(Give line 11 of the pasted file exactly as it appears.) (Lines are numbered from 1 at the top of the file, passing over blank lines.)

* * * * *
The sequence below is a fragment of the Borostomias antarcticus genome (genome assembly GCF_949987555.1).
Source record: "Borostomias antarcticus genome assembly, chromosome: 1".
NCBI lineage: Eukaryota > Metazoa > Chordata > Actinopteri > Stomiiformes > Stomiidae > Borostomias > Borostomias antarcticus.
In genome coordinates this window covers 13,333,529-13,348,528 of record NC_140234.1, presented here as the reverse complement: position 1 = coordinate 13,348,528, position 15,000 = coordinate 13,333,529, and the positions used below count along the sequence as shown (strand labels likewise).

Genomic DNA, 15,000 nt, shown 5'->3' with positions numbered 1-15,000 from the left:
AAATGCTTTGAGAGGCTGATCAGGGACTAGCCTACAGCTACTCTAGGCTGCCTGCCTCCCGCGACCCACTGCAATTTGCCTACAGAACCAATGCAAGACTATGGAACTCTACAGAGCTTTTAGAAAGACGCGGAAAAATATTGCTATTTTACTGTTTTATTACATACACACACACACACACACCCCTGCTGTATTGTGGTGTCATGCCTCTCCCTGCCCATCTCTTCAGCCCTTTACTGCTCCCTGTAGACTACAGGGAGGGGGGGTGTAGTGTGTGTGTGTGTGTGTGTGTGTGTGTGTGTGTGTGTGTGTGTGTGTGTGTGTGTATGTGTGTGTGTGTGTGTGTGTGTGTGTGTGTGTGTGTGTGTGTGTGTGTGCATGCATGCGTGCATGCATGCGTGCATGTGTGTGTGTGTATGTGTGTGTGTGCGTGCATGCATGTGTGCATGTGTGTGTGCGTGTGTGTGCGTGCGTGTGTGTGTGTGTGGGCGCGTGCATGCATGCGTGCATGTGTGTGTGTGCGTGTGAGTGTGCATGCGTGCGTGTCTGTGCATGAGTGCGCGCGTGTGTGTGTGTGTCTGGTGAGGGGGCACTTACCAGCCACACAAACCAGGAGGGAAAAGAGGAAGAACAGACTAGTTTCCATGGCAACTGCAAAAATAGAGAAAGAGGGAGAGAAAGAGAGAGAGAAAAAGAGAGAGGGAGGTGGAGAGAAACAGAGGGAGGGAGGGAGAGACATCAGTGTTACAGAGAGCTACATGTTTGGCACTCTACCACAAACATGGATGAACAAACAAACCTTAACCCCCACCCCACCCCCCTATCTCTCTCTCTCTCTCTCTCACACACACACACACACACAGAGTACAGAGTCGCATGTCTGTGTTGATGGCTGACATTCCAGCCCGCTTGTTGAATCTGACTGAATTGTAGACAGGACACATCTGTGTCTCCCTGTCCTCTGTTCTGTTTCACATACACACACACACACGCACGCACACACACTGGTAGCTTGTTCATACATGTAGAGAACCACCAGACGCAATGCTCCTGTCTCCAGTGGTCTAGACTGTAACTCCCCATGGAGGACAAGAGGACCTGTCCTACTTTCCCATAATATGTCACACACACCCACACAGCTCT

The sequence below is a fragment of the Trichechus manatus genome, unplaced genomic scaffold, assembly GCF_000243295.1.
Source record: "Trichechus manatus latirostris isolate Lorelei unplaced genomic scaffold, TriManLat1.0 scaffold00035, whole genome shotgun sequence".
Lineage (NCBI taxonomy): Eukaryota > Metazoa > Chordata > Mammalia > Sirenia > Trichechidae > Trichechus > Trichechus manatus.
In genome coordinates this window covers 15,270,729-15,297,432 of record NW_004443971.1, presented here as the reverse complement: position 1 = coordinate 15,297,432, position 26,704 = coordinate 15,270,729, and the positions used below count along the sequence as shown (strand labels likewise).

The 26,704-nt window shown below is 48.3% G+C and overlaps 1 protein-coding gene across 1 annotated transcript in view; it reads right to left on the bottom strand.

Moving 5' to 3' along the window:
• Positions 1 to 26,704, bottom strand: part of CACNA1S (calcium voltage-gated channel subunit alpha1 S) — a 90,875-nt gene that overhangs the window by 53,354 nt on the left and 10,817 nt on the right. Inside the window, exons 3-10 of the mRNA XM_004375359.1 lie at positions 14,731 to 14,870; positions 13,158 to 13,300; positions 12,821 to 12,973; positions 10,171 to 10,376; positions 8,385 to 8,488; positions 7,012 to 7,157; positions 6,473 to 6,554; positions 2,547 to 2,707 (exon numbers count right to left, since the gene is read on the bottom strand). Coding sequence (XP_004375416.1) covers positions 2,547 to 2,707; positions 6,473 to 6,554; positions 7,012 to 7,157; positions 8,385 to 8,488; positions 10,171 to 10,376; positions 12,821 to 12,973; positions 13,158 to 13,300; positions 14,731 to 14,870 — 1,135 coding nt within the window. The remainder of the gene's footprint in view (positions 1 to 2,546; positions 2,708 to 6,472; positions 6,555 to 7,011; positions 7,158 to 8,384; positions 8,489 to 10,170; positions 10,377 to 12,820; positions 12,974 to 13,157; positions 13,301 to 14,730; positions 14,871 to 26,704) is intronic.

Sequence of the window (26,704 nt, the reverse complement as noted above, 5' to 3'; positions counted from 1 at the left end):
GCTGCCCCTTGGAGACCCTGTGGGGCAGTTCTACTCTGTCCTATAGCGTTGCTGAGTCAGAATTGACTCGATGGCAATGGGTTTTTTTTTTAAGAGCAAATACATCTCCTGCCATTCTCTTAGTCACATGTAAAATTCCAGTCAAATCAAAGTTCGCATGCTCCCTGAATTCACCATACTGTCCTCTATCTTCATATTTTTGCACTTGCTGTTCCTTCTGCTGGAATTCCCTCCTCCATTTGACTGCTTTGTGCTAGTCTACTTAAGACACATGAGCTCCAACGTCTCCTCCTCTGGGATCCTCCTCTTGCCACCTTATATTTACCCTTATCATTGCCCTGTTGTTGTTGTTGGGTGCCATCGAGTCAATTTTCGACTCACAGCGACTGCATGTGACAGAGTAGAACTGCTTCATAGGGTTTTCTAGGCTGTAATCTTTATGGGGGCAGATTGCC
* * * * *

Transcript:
The 26,704-nt window shown below is 48.3% G+C and overlaps 1 protein-coding gene across 1 annotated transcript in view; it reads right to left on the bottom strand.